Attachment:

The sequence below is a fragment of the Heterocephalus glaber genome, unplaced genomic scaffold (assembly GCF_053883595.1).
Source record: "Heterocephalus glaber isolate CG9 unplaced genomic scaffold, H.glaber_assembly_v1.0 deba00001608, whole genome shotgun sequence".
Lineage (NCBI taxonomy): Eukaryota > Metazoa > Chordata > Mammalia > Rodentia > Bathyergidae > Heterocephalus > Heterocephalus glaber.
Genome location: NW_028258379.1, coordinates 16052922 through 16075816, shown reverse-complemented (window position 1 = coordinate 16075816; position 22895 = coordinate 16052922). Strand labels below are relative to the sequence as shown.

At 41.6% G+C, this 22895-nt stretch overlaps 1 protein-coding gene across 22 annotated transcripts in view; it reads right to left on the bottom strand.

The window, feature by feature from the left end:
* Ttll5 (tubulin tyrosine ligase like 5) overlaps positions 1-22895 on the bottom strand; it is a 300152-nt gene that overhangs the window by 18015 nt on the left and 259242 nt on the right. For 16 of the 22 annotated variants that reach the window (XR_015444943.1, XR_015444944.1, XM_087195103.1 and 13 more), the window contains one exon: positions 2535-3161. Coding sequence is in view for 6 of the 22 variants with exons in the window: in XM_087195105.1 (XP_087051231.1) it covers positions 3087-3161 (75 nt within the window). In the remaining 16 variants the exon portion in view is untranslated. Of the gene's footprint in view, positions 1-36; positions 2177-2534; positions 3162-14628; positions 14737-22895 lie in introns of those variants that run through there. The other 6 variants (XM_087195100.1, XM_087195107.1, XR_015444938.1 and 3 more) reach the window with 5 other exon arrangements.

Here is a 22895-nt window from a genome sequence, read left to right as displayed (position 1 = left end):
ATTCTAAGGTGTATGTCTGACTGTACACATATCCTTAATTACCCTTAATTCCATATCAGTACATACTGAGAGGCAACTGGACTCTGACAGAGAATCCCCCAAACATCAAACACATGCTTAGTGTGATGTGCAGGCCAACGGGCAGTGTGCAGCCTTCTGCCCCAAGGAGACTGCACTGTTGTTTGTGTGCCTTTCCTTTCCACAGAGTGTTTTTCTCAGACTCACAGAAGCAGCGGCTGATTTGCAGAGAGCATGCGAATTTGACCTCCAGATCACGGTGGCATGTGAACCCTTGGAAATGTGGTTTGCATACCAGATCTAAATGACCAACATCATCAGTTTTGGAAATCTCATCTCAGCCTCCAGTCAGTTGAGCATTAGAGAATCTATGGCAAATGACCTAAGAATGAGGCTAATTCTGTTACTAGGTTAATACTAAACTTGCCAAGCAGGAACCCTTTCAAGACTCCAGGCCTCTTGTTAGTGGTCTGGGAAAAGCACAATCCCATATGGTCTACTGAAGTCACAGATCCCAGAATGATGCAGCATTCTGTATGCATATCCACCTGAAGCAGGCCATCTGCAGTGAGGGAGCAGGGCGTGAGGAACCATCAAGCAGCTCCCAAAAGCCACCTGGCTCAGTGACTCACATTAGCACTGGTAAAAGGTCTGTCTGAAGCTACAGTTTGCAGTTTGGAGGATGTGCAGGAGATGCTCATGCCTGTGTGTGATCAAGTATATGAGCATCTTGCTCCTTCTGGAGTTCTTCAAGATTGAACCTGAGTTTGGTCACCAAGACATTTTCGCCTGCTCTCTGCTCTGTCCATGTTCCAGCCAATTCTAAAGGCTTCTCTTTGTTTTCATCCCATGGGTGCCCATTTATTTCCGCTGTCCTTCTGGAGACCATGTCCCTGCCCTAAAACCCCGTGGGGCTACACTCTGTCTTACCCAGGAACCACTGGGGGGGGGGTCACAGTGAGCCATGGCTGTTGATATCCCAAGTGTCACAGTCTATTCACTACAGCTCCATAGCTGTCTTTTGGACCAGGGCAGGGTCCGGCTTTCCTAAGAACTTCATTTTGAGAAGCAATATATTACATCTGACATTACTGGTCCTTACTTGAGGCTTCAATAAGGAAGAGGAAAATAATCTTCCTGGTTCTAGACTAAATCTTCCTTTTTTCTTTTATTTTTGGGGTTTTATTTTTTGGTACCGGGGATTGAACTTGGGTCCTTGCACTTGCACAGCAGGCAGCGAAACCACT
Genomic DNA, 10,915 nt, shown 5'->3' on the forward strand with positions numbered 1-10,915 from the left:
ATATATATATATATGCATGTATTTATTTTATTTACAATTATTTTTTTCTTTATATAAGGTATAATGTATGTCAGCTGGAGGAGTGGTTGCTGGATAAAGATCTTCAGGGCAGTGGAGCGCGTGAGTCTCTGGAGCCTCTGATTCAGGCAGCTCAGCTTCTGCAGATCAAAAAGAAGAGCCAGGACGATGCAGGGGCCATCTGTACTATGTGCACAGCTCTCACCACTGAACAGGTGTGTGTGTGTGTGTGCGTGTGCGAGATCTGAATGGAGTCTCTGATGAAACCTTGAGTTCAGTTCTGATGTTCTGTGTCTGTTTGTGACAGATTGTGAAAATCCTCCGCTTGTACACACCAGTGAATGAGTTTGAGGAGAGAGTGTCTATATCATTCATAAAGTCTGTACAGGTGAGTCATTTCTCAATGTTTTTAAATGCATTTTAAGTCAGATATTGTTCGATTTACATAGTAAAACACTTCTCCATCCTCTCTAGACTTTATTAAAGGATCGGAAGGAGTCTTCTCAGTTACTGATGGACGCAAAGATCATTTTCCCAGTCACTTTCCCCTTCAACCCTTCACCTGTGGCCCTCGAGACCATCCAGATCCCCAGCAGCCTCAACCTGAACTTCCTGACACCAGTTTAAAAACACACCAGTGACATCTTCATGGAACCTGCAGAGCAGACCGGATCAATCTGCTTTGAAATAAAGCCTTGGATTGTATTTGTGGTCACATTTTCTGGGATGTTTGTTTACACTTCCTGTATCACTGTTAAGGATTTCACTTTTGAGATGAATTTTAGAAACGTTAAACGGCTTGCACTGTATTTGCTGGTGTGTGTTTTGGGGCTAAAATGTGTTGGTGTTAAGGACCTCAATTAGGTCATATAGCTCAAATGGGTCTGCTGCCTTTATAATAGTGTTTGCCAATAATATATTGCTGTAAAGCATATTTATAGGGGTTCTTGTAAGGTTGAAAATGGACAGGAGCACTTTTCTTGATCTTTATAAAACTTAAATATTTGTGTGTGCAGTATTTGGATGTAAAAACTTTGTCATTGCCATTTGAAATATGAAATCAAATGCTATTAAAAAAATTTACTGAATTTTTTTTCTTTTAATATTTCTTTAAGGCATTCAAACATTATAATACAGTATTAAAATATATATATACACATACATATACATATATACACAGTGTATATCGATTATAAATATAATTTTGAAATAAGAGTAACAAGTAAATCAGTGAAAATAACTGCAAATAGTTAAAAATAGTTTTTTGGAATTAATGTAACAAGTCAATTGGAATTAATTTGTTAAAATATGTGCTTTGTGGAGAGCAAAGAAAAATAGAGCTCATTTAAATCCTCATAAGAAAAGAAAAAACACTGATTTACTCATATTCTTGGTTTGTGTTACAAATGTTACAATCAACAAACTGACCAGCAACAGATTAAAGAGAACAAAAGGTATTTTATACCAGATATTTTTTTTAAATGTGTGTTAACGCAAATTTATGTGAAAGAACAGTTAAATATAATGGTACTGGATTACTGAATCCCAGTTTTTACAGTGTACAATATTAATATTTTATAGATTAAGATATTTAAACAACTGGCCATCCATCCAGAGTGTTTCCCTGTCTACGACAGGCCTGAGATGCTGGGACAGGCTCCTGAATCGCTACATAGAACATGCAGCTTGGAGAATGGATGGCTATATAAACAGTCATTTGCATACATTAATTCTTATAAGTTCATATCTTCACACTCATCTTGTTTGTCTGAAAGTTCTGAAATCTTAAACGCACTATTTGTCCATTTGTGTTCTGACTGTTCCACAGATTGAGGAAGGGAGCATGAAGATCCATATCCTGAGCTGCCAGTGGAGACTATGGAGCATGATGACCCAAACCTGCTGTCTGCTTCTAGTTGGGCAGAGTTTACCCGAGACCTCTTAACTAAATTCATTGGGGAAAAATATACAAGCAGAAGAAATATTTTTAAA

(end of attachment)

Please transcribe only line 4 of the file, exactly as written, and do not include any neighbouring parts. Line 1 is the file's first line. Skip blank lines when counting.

Genome location: NW_028258379.1, coordinates 16052922 through 16075816, shown reverse-complemented (window position 1 = coordinate 16075816; position 22895 = coordinate 16052922). Strand labels below are relative to the sequence as shown.